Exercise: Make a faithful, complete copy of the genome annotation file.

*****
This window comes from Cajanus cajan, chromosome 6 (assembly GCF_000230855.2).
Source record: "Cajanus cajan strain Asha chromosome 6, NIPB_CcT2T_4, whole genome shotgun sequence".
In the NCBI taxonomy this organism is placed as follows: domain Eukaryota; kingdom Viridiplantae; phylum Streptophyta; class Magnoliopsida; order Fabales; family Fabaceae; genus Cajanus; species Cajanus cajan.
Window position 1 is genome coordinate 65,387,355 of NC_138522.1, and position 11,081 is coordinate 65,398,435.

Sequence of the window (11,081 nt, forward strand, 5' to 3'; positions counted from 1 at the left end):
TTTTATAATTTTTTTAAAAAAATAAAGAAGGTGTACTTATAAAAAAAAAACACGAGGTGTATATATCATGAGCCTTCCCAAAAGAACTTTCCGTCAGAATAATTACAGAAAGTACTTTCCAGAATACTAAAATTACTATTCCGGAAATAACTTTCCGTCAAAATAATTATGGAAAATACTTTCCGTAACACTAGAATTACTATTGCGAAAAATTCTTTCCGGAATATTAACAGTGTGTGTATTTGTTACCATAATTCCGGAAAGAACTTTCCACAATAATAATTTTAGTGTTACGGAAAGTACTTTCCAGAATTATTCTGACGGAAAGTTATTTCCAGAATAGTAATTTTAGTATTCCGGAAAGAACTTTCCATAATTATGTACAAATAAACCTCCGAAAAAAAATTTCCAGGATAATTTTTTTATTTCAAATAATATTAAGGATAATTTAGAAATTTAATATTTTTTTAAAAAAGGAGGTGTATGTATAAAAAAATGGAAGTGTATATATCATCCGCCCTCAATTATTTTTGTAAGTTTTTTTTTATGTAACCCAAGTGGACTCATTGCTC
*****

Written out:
This window comes from Cajanus cajan, chromosome 6 (assembly GCF_000230855.2).
Source record: "Cajanus cajan strain Asha chromosome 6, NIPB_CcT2T_4, whole genome shotgun sequence".
In the NCBI taxonomy this organism is placed as follows: domain Eukaryota; kingdom Viridiplantae; phylum Streptophyta; class Magnoliopsida; order Fabales; family Fabaceae; genus Cajanus; species Cajanus cajan.
Window position 1 is genome coordinate 65,387,355 of NC_138522.1, and position 11,081 is coordinate 65,398,435.

Sequence of the window (11,081 nt, forward strand, 5' to 3'; positions counted from 1 at the left end):
TTTTATAATTTTTTTAAAAAAATAAAGAAGGTGTACTTATAAAAAAAAAACACGAGGTGTATATATCATGAGCCTTCCCAAAAGAACTTTCCGTCAGAATAATTACAGAAAGTACTTTCCAGAATACTAAAATTACTATTCCGGAAATAACTTTCCGTCAAAATAATTATGGAAAATACTTTCCGTAACACTAGAATTACTATTGCGAAAAATTCTTTCCGGAATATTAACAGTGTGTGTATTTGTTACCATAATTCCGGAAAGAACTTTCCACAATAATAATTTTAGTGTTACGGAAAGTACTTTCCAGAATTATTCTGACGGAAAGTTATTTCCAGAATAGTAATTTTAGTATTCCGGAAAGAACTTTCCATAATTATGTACAAATAAACCTCCGAAAAAAAATTTCCAGGATAATTTTTTTATTTCAAATAATATTAAGGATAATTTAGAAATTTAATATTTTTTTAAAAAAGGAGGTGTATGTATAAAAAAATGGAAGTGTATATATCATCCGCCCTCAATTATTTTTGTAAGTTTTTTTTTATGTAACCCAAGTGGACTCATTGCTC